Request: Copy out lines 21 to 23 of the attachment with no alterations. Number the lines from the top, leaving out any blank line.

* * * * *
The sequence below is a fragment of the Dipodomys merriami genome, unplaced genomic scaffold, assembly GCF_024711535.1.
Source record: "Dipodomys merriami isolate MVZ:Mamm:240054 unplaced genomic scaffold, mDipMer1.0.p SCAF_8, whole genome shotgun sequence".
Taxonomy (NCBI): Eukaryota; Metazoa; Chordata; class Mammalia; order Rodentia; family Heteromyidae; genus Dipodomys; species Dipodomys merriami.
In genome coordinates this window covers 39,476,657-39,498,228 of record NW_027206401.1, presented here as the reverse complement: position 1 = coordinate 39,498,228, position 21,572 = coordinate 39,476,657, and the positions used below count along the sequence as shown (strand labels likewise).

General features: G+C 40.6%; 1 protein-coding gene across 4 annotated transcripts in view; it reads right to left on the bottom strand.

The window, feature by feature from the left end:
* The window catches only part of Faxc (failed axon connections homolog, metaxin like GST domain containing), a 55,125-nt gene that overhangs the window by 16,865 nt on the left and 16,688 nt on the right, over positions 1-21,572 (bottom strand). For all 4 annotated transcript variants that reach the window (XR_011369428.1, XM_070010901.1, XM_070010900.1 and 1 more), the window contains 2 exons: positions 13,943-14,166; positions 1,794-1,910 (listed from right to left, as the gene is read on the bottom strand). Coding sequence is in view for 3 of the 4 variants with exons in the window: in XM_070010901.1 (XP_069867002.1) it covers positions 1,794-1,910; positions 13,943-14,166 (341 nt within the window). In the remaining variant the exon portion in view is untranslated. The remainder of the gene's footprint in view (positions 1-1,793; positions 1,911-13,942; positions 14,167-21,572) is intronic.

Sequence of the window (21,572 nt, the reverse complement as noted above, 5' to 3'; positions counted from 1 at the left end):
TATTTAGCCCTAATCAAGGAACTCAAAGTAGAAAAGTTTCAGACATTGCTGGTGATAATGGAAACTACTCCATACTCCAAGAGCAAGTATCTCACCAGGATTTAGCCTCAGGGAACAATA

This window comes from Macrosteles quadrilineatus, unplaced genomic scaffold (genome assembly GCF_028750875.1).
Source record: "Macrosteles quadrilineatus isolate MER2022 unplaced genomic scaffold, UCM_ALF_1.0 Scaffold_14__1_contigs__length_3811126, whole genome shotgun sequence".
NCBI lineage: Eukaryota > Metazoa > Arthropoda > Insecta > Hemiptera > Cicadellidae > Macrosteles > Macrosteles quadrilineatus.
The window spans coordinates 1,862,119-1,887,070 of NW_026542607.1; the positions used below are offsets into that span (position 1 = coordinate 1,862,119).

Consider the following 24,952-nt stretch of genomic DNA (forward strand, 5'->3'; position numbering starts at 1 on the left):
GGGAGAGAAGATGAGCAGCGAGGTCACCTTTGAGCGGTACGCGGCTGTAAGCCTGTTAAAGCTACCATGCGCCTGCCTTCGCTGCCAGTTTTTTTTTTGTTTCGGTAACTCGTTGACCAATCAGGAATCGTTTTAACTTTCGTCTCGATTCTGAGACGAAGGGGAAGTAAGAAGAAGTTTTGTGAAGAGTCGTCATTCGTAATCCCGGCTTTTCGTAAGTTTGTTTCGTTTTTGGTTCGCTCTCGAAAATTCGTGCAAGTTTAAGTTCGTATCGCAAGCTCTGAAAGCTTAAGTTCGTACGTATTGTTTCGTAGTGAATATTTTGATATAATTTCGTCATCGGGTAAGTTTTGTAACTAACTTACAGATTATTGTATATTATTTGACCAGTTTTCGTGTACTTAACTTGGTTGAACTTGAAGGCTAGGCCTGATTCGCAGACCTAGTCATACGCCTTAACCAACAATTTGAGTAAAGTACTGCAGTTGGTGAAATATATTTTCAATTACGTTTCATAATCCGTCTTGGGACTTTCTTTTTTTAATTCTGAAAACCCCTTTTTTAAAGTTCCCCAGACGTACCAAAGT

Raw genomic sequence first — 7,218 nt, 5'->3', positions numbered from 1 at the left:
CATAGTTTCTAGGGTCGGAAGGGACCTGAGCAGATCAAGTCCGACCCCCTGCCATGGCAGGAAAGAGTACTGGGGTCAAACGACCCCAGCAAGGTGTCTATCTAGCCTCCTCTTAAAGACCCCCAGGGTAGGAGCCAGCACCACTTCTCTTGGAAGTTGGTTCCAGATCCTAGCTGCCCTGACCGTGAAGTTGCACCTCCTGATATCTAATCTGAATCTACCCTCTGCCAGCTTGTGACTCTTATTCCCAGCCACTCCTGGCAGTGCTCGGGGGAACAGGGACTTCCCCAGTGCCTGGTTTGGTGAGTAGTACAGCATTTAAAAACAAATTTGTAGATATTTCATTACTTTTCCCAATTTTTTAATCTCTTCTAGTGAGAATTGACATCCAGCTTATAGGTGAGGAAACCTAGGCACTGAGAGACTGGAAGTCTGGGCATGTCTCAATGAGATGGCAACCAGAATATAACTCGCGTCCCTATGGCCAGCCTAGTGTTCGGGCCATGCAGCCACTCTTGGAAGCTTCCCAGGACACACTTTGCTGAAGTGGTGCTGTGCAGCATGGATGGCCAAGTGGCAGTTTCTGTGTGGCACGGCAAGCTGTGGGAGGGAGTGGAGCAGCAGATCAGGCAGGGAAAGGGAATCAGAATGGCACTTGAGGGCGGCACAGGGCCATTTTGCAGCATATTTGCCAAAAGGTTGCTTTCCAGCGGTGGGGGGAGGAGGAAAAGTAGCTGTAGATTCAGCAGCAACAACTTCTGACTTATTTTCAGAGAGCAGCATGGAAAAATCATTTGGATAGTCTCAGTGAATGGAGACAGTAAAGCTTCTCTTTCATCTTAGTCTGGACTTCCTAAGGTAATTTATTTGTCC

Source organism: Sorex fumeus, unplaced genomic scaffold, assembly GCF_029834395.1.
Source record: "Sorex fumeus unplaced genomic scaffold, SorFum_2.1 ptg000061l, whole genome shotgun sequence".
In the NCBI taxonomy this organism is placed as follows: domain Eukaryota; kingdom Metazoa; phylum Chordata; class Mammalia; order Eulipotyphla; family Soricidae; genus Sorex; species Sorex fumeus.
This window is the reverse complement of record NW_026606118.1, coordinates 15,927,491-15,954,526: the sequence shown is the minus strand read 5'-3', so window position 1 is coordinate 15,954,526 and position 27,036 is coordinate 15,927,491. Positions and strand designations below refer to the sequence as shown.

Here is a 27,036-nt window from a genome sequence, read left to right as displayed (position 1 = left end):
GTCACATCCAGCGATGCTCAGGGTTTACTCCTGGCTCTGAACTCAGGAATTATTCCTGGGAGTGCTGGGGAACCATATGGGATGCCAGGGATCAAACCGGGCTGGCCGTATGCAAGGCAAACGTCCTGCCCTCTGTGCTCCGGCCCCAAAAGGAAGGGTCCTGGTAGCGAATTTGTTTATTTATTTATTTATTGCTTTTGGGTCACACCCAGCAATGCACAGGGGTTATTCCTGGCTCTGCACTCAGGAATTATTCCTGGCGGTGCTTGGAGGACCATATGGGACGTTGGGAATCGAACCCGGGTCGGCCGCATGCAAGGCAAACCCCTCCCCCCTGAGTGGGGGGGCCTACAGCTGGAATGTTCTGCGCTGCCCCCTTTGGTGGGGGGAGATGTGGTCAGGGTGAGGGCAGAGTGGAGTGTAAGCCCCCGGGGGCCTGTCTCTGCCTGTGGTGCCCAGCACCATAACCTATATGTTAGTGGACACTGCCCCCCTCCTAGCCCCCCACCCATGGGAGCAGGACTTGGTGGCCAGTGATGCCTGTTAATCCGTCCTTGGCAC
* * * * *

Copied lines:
This window is the reverse complement of record NW_026606118.1, coordinates 15,927,491-15,954,526: the sequence shown is the minus strand read 5'-3', so window position 1 is coordinate 15,954,526 and position 27,036 is coordinate 15,927,491. Positions and strand designations below refer to the sequence as shown.

Here is a 27,036-nt window from a genome sequence, read left to right as displayed (position 1 = left end):
GTCACATCCAGCGATGCTCAGGGTTTACTCCTGGCTCTGAACTCAGGAATTATTCCTGGGAGTGCTGGGGAACCATATGGGATGCCAGGGATCAAACCGGGCTGGCCGTATGCAAGGCAAACGTCCTGCCCTCTGTGCTCCGGCCCCAAAAGGAAGGGTCCTGGTAGCGAATTTGTTTATTTATTTATTTATTGCTTTTGGGTCACACCCAGCAATGCACAGGGGTTATTCCTGGCTCTGCACTCAGGAATTATTCCTGGCGGTGCTTGGAGGACCATATGGGACGTTGGGAATCGAACCCGGGTCGGCCGCATGCAAGGCAAACCCCTCCCCCCTGAGTGGGGGGGCCTACAGCTGGAATGTTCTGCGCTGCCCCCTTTGGTGGGGGGAGATGTGGTCAGGGTGAGGGCAGAGTGGAGTGTAAGCCCCCGGGGGCCTGTCTCTGCCTGTGGTGCCCAGCACCATAACCTATATGTTAGTGGACACTGCCCCCCTCCTAGCCCCCCACCCATGGGAGCAGGACTTGGTGGCCAGTGATGCCTGTTAATCCGTCCTTGGCAC